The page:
Senior Cat Years
Senior cats can be susceptible to severe dental disease that can play a major role in overall health and kidney function later on in life. Early preventative health care can add years to the cat’s life.
Year Seven and Over:
Veterinarians depend on laboratory results to help them understand the status of your pet’s health. When your pet is healthy, laboratory tests provide a means to determine your pet’s “baseline” values. When your pet is sick, the veterinarian can more easily determine whether or not your pet’s lab values are abnormal by comparing the baseline values to the current values.
Complete Blood Count - This common test measures the number of red blood cells, white blood cells and platelets in a given sample of blood. The numbers and types of these cells give the veterinarian information needed to help diagnose anemia, infections and leukemia.
Urinalysis -- Laboratory analysis of urine is a tool used to detect the presence of one or more specific substances that normally do not appear in urine, such as protein, sugar, white blood cells or blood. A measurement of the dilution or concentration of urine is also helpful in diagnosing diseases. Urinalysis can assist the veterinarian in the diagnosis of urinary-tract infections, diabetes, dehydration, kidney problems and many other conditions.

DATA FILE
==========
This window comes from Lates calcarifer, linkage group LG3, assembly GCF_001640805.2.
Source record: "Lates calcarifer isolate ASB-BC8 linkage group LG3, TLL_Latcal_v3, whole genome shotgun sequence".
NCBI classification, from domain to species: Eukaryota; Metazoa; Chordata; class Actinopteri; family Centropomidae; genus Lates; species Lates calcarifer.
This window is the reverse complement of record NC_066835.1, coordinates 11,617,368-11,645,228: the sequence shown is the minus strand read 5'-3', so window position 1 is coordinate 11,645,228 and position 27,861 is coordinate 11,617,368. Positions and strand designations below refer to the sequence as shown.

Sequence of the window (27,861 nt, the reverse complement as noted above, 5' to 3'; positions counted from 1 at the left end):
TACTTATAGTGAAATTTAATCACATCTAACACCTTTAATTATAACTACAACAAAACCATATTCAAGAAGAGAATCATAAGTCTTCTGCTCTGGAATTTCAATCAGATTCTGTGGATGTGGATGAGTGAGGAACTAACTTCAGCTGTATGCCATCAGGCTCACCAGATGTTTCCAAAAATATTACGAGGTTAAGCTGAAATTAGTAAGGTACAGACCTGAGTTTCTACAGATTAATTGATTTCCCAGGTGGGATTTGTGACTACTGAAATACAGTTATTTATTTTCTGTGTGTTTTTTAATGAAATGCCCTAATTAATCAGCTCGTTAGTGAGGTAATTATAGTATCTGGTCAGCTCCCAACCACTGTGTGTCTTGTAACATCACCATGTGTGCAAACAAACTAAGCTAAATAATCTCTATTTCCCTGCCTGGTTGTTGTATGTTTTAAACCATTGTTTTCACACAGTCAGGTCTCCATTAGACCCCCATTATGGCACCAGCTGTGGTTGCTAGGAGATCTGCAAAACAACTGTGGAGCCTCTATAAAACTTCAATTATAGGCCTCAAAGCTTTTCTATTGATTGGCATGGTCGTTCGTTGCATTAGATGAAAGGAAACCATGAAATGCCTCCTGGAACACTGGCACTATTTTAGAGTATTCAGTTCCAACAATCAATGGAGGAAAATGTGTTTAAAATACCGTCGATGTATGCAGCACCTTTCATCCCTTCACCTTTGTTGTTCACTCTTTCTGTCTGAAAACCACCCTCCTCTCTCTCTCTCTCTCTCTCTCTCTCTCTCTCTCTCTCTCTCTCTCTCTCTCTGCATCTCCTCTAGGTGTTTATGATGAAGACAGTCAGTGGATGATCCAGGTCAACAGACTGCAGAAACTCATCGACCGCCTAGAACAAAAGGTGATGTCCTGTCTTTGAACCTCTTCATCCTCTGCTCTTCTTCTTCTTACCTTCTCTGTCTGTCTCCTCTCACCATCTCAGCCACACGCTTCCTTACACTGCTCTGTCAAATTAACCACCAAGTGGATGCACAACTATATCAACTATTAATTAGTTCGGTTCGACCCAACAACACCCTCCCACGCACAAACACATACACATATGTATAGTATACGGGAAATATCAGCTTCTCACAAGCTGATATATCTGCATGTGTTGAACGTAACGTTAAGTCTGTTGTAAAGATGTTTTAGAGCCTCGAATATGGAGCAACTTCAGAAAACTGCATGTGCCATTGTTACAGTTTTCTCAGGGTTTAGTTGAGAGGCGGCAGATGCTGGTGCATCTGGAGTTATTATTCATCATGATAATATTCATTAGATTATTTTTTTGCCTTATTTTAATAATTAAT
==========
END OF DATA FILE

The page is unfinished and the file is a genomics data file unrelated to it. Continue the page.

Blood-Chemistry Panel -- Blood-chemistry panels measure electrolytes, enzymes and chemical elements such as calcium and phosphorous. This information helps your veterinarian determine how various organs, such as the kidneys, pancreas, and liver, are currently functioning.
*If pet is showing symptoms other diagnostic tests may be recommended